(TibetanReview.net, Mar25, 2015) – Tibet’s exiled spiritual leader, the Dalai Lama, on Mar 23 delivered the inaugural address at a conference on ‘Strengthening Democracy in Asia’ held at the India International Centre, New Delhi. It was held to celebrate the legacy of veteran Indian activist and federal government minister Mr George Fernandes whom the Dalai Lama described as “my old friend”.
Referring to Mr Fernandes, the Dalai Lama said, “He was sympathetic to Tibet and the Tibetan cause right from the start and never missed an opportunity to speak up for them. His face will remain in my heart until I die and I’ll remember him even into my next life.”
Mr Carl Gershman, President of the US congressionally funded National Endowment for Democracy, welcomed the Dalai Lama and the head of the exile Tibetan administration Sikyong Lobsang Sangay before outlining aspects of Mr Fernandes’s life.
Associating democracy with freedom, the Dalai Lama said even animals love freedom, noting that they love to run whenever the door is open. He added that apart from freedom, equality was important, pointing out that some 2600 years ago, Buddha Shakyamuni had opposed caste discrimination and that the problem still remained in India.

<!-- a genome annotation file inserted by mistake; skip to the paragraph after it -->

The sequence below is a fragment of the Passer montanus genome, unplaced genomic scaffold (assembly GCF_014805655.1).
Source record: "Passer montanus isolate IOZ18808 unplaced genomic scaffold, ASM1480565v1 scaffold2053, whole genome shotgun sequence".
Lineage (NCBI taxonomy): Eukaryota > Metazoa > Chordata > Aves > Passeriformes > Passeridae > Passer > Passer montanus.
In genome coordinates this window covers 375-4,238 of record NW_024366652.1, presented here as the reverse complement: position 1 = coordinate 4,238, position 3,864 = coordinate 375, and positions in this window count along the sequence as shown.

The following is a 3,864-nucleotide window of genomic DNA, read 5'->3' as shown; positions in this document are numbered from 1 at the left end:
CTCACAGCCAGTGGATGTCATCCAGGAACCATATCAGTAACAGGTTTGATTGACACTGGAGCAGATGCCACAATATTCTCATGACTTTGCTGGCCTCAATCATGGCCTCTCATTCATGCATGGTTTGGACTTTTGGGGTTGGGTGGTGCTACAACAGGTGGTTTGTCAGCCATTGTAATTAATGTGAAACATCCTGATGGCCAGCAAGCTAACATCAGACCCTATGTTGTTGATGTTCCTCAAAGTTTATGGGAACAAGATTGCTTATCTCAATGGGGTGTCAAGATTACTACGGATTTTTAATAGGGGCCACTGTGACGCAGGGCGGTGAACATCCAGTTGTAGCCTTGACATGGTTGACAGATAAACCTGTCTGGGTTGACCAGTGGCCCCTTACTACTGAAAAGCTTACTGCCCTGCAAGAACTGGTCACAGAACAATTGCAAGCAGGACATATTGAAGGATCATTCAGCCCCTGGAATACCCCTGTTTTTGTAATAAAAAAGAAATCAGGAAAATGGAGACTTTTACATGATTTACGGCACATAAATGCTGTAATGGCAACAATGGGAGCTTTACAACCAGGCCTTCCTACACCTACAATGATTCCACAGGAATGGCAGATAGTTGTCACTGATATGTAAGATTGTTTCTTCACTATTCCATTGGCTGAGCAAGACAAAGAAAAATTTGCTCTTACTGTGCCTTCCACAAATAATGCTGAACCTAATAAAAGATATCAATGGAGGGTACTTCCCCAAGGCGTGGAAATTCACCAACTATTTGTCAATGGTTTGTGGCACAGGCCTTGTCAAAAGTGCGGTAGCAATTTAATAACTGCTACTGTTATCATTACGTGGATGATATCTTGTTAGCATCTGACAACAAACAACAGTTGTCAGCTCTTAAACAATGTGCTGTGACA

He also noted that the movement for freedom and democracy has historically been a difficult one. “The Bolshevik revolution opposed and removed the Tsar, but then Lenin became a tyrant like the Tsar before him. Likewise, the Chinese communists successfully opposed the Emperor and powerful warlords, only to become like warlords themselves.”
He suggested that the movement for democracy today should include people from all over the world standing opposed to the narrow-minded short-sightedness of totalitarianism.”
Others who participated in the conference included Mr Anselmo Lee from the Asian Democracy Network, South Korea, and Ms Melinda Quintos de Jesus from the World Movement for Democracy.
Mr Fernandes, a former defence minister, has been suffering from Alzheimer’s Syndrome and Parkinson’s disease for some time and was therefore not present at the conference.
Later in the afternoon, the Dalai Lama was received at the Gymkhana Club where he spoke about the need to foster both warm-heartedness and intelligence.
The day before, the Dalai Lama met with Mr Arvind Kejriwal and Mr Manish Sisodia, the Chief and Deputy Chief Minister, respectively, of Delhi. Their Aam Aadmi Party had won a landslide victory in the recent city election with the agenda of fighting corruption. “Corruption is a kind of violence and it must be done away with,” the party quoted the Dalai Lama as saying, issuing a press statement on the meeting.